Call it a power trip if you want, but when you take on the responsibility for the integrity of the welding performed, your reputation and business is on the line. A cowboy welder, disregarding the work instructions, can jeopardize the entire project. I'm not willing to allow one individual, i.e., the welder that thinks he knows more than me, to put everyone involved at risk including my business and my client's well being.
When the welder is an owner/operator and I'm not involved, he can do as he pleases. I just hope no one's life, well being, or livelihood is at stake.
I can, as can many other inspectors, write several pages of cases where contractors have ignored the drawing, the WPS, work instructions, and code requirements that have lead to disastrous results. Even when lives are not at stake, the economic cost of the consequences, lost time because the equipment was damaged or destroyed, the cost of repairs or replacement, lost wages to the workers that would have been operating the equipment, lost income to the owner, etc. far outweigh the "profits" the contractor made by ignoring the requirements, cutting corners, etc.
As a matter of fact, much of my livelihood is dependent on contractors that don't know what they are doing. I've always said, "the less the contractor knows, the more profitable the job is for me". It's a cynic's position, but experience has shown that all too many contractors don't understand what they are dealing with, have little understanding of the codes they're working with, and are all too willing to place other people at risk for the sake of maximizing their profits. Were that not the case, the job opportunities for CWIs and lawyers would not be as plentiful as they are.
Don't misunderstand my position, there are contractors (including many fine welders) that have the knowledge and the experience to do the work correctly, but those aren't the contractors I deal with. My services are not required when the contractor does the work properly. My bread and butter are the less than qualified contractors that leave disgruntled owners in their wake. The less training the welders have, the less experience the welders have, the better it is for my business and my bank account. Unfortunately, owners are like everyone else, they pinch pennies forgetting that there are reasons the better qualified contractors charge more for their services. Like many of us, the owners pay in the long run by saving a few dollars and electing to accept the lowest initial cost.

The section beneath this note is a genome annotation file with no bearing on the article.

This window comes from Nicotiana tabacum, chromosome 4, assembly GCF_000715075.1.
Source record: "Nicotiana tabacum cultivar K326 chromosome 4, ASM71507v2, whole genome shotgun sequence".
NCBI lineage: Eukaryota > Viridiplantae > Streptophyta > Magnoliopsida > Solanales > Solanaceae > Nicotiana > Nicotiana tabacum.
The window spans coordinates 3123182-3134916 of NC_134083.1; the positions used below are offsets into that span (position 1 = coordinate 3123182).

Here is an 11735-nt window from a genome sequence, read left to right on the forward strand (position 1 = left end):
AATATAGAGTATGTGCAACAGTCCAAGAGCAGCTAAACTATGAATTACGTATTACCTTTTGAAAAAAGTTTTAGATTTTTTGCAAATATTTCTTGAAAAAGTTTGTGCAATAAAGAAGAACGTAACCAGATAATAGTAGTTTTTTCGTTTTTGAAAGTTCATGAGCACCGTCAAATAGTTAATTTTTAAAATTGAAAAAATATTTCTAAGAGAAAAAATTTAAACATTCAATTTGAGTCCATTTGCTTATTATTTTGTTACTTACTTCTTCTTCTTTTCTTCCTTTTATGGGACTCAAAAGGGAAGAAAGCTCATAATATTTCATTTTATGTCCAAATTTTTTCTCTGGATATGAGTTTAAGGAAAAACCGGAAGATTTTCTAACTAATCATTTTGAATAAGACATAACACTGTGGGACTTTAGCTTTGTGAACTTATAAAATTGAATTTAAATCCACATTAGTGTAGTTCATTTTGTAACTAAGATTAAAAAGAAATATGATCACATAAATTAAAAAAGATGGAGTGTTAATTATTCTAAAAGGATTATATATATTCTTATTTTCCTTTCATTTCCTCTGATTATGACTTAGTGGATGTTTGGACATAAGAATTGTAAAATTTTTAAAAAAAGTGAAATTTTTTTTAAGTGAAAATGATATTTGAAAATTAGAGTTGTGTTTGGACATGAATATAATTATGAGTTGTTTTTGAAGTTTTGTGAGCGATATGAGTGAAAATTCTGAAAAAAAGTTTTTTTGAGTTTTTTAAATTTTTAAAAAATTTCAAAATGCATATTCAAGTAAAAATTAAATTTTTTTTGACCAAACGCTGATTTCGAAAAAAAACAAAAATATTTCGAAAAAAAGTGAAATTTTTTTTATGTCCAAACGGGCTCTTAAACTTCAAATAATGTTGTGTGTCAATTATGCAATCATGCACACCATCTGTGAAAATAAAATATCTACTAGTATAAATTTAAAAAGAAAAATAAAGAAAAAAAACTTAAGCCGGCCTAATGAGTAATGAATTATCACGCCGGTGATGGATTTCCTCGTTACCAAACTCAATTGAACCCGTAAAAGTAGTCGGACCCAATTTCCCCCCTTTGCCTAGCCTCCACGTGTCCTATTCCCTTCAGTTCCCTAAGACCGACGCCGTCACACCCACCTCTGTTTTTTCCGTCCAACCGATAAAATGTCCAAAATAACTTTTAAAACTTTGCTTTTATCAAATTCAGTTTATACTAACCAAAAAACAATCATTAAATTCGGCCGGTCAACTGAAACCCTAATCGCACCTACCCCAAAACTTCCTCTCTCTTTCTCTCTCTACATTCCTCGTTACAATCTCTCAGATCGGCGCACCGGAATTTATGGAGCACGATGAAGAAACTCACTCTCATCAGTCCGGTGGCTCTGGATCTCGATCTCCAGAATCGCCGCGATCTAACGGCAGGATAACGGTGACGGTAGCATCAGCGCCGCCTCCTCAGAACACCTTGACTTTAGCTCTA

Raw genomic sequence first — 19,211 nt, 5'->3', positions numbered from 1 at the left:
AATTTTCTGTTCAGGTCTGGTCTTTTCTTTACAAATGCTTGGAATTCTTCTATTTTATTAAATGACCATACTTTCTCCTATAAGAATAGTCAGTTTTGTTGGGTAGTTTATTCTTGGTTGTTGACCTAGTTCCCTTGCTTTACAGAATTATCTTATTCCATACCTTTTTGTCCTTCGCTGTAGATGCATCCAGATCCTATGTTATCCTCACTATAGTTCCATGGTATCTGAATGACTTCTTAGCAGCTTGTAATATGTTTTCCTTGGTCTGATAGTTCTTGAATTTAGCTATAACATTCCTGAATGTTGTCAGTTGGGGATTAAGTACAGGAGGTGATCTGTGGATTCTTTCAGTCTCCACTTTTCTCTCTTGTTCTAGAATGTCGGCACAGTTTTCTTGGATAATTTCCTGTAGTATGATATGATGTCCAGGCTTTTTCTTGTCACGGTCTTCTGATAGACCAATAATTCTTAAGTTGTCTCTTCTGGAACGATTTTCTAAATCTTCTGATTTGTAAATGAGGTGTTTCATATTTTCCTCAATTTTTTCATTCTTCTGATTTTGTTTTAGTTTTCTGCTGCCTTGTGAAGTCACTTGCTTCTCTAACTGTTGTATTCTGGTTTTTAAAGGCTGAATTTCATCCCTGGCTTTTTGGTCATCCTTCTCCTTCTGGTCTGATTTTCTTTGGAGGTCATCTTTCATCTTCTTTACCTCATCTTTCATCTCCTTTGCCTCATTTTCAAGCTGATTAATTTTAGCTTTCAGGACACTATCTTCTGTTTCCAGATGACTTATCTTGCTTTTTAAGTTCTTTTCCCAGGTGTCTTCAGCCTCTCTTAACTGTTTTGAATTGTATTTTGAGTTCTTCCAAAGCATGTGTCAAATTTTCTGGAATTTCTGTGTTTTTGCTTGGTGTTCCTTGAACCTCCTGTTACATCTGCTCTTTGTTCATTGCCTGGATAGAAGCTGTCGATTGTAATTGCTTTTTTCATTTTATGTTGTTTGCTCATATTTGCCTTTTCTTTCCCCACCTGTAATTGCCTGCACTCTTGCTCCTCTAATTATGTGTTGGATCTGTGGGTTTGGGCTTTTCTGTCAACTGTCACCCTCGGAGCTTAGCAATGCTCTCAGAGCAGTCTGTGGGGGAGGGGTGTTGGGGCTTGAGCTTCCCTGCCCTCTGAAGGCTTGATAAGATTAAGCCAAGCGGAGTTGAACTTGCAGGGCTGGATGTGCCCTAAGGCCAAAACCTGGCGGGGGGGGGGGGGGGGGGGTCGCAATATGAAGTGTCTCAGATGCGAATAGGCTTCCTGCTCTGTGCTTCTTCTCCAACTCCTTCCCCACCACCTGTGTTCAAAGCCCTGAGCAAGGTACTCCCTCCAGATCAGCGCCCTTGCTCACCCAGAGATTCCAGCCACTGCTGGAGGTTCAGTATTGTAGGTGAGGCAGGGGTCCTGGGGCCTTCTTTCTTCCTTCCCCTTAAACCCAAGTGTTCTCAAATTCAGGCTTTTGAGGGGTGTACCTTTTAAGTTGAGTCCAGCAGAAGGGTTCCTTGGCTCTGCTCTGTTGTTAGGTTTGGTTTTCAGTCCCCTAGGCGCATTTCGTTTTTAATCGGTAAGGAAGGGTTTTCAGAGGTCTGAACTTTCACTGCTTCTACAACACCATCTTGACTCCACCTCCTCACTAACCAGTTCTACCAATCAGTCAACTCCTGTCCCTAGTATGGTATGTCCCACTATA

I find myself preaching to the choir. Many individuals that participate in the Forum have experienced many of the things I've spoken of. My experiences are not unique. That's one reason many of us frequent the Forum. We answer questions to the best of our ability in hopes many of the mistakes we've seen in the past can be avoided in the future.
Did I stand a little too high on the soap box? Maybe, but if I did it was out of frustration and the desire to cause people to look at a situation from a different prospective and to consider all the factors that determine if a weld will perform as expected. Did I step on a couple of toes in doing so? Sorry if I did.
Best regards - Al